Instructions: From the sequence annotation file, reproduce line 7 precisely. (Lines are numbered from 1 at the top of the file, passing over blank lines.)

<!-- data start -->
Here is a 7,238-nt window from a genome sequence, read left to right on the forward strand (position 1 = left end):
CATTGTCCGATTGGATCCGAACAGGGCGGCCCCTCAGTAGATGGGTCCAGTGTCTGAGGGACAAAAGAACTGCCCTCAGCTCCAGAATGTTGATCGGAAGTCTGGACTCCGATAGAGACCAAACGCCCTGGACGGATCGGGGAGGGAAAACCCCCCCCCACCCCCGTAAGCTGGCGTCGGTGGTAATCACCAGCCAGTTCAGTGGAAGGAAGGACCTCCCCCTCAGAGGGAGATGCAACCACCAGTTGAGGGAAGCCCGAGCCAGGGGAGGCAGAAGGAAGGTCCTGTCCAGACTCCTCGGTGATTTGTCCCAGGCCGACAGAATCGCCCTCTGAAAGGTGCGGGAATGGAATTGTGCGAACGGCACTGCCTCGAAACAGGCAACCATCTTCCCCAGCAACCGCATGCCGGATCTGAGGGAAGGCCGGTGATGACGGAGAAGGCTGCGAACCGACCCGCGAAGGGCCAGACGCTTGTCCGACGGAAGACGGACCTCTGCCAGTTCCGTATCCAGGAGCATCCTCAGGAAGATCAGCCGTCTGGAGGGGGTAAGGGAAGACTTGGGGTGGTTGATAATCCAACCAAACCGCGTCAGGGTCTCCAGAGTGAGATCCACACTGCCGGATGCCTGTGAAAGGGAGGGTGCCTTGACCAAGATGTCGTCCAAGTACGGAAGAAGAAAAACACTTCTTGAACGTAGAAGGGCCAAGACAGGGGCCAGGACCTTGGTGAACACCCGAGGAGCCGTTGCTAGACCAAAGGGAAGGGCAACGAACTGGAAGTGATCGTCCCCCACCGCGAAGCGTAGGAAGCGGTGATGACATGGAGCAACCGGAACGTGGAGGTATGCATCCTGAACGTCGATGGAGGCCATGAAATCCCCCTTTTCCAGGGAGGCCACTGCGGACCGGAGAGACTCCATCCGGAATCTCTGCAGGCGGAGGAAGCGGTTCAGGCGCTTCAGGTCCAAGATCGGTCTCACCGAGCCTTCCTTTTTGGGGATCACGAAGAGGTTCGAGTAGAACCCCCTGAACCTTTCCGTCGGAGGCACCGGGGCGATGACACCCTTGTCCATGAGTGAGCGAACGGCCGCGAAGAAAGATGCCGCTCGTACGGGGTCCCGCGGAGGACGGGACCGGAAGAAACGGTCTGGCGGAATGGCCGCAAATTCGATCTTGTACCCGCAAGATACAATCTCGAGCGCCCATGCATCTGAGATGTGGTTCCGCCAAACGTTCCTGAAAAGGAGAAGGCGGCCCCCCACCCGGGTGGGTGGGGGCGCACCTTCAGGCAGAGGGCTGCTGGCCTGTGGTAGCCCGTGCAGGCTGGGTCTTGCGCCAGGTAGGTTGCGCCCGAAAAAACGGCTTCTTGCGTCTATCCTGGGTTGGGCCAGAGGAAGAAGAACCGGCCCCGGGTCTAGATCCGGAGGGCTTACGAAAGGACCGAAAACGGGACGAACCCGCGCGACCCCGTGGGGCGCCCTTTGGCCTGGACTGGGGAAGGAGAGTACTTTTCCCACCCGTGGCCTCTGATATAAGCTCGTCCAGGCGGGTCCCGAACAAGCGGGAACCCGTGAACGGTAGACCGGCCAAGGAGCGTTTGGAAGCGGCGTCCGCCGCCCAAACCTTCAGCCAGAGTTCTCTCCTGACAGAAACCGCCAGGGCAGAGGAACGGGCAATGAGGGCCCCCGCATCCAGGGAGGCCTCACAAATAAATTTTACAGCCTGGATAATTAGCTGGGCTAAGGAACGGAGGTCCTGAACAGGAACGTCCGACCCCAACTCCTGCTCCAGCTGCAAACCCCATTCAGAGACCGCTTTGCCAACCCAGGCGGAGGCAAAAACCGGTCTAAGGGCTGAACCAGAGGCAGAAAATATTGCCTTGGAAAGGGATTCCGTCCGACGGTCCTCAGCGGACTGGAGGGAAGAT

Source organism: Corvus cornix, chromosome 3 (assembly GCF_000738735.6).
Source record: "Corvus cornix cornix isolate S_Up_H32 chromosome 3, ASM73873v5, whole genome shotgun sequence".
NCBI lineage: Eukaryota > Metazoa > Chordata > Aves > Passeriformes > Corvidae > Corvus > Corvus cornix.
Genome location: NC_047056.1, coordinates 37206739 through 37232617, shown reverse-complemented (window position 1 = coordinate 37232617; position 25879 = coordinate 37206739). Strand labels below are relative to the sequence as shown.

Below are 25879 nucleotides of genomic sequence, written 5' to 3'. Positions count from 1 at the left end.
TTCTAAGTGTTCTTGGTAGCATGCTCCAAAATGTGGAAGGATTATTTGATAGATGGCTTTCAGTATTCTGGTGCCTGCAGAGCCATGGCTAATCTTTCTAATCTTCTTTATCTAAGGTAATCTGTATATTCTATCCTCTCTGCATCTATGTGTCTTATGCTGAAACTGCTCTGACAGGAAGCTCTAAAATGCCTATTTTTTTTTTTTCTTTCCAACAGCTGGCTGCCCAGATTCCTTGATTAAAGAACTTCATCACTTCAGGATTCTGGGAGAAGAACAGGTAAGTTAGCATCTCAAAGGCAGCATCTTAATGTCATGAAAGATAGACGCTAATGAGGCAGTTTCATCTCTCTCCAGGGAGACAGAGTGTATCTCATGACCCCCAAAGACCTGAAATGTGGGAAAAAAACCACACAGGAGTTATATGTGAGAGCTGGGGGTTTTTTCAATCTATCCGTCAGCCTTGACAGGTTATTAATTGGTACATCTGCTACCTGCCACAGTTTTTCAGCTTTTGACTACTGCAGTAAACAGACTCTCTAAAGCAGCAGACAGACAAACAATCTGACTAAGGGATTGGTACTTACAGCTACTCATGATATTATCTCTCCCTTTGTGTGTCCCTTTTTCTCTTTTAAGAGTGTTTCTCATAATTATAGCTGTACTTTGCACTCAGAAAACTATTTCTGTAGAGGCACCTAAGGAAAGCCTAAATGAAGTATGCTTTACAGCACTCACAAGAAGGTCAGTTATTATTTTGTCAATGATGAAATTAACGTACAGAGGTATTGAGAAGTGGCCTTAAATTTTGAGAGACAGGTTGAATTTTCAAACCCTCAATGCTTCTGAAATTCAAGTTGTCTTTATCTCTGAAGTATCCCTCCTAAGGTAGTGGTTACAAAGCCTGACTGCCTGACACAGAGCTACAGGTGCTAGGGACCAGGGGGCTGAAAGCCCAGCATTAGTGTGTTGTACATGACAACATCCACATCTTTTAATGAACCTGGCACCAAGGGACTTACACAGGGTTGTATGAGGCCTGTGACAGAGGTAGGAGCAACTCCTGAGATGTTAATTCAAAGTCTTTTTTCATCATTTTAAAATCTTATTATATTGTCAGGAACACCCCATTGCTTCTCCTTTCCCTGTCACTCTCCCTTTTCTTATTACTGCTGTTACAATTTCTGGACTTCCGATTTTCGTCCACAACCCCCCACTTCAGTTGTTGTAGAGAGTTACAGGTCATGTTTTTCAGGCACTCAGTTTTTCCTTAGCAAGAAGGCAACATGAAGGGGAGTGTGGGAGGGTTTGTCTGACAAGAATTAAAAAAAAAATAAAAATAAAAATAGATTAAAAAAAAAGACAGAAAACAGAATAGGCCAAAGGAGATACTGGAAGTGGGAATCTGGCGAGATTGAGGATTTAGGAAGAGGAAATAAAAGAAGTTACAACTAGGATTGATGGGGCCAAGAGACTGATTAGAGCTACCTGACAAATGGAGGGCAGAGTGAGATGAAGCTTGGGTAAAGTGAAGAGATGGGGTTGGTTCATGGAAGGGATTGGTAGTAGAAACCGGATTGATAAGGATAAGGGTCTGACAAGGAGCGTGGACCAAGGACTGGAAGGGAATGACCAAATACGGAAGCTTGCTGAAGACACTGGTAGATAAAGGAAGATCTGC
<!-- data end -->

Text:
Below are 25879 nucleotides of genomic sequence, written 5' to 3'. Positions count from 1 at the left end.